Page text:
For most of 2020, I have been training for my first marathon.

Back in January, back when COVID-19 was “a mysterious illness in China,” there were still 13 candidates vying for the Democratic nomination for President, and Australia was on fire, I was interviewing for a job. I told the interviewee, “I’m going to run the Philadelphia Marathon in November.”

Though it was 9 months away and I hadn’t even registered for it, I felt confident saying that, even to a stranger. I’d been working with a long distance running coach who specialized in marathons, having run 13 herself. I’d been running 20-25 miles a week consistently and without serious injury for the past year and a half. I’d started strength training. I was feeling healthy and strong. And I had the whole year ahead of me.

And what a year it was. I started a new job on Monday, March 9. That Friday, as COVID-19 cases in the United States were rapidly increasing, the state of Pennsylvania went on lockdown. I never returned to that office. Fortunately, I was able to keep my job, and have since become a permanent work from home employee.

During those early months of quarantine, races like the Philadelphia Marathon were slowly being cancelled. For some, like the Boston Marathon, race organizers tried to reschedule the race for a later date in the year. Others, like the Broad Street Run, turned virtual, and runners were offered the opportunity to run the race on their own, anywhere, and then submit their time in exchange for a medal and a t-shirt.

Eventually, the Philadelphia Marathon was cancelled, with no option of running the race virtually.

Somehow, 2020 kept moving forward, and the world made it to August. My running coach announced that she was hosting her own (virtual) Philadelphia Marathon. It would take place the Saturday before Thanksgiving, the same weekend that the Philadelphia Marathon and Half Marathon are held every year. Here it was – my chance to complete my goal of running my first marathon in 2020!

I remember my friends and family telling me that the hardest part about running a marathon is the time commitment of the training. Your long runs take hours to complete, and thus hours of your weekend, every week, are spent running. Which means other things get deprioritized.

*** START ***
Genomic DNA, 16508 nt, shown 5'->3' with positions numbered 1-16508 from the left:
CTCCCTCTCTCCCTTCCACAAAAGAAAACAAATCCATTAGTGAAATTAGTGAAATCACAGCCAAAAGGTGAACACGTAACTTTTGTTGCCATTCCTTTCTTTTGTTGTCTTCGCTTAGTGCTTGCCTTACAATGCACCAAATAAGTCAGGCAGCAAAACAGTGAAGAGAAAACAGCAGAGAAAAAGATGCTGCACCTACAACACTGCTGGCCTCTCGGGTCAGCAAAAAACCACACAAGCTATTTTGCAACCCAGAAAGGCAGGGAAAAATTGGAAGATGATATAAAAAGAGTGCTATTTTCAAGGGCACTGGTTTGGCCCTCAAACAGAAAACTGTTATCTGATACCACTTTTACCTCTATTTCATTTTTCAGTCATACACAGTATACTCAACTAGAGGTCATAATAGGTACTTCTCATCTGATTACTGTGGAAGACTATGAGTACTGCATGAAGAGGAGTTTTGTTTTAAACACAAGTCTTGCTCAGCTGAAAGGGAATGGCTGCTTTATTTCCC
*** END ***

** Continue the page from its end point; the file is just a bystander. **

As it turned out, I didn’t mind this sacrifice. This surprised me. Although I love running, and I’ve been running for 20 years, I didn’t think I’d actually enjoy running for hours at a time. This sport is frustratingly mental, even more so as you’re running longer distances. Even if you distract yourself by listening to music, or running with a friend, the voice inside your head that is telling you to stop, slow down, walk, or give up, is still there. As I was training for half marathons, the longer I was running, the more physical pain I was in, the more tired I was, and the easier it was to listen to that voice. The louder it sounded, the more persuasive it became. And the more doubtful of myself and my abilities I became.  

I’ve completed 7 half marathons. With each one, I balance a love/hate relationship with distance running. One of them, my fastest one yet and my first half marathon, ended in tears because I couldn’t believe how fast I’d run and I also couldn’t believe how physically demanding 13.1 miles was. During one of them, I rolled my ankle on MLK Drive in Philadelphia and hobbled to the finish. One of them even ended with a DNF. There was nothing physically wrong with me. Overwhelmed by the intense pressure I’d put on myself to achieve a goal pace and a goal time, I simply stopped at mile 9.4 and walked off of the course.

For the marathon, to be able to run it and finish it, I knew there couldn’t be a time or a pace goal.

And there wasn’t. I had no pace per mile that I was supposed to hit for each of my long runs. I had no “BQ” or “under 4 hours” or “under 5 hours” finish time that I was supposed to achieve. My only goal was to finish the race.

The goal was similar for my long runs. Each weekend, I just had to complete the distance. 15 miles, 16 miles, 17 miles, 18 miles. My longest run, which I ran on Halloween, was 20 miles. Each weekend, I decided what day I was going to run, Saturday or Sunday. I checked the weather and picked out my clothes the night before. I planned where I was going to run, and what time I was going to leave. The morning of, I filled my water bottle and set up the coffee maker for when I returned. I told my husband I was leaving, and I texted my Mom and my sister.

And so I didn’t mind the time commitment of this training, because I really enjoyed those long runs. I didn’t bring headphones with me for listening to music or a podcast. I ran these runs by myself. During the quiet monotony of the miles, each run became peaceful, almost meditative. It was a break from my to-do lists, social media, the steady stream of information about the upcoming election and COVID-19, and my own anxiety, fear, and worry about the state of the world. For hours, I didn’t read a single news article. The latest tweet about the Presidential Election passed me by. I missed Dr. Fauci’s updated guidelines for Thanksgiving gatherings. The only people I saw were other runners, cyclists, and walkers. Each of the people I passed had the same goal: to exercise. Some waved at me, some said “good morning.” One cyclist even shouted, “Have a good day” as he passed me. I didn’t know what his political beliefs were. I didn’t know which Presidential candidate he was voting for. Here, on a Sunday morning on the Schuylkill River Trail, it didn’t matter.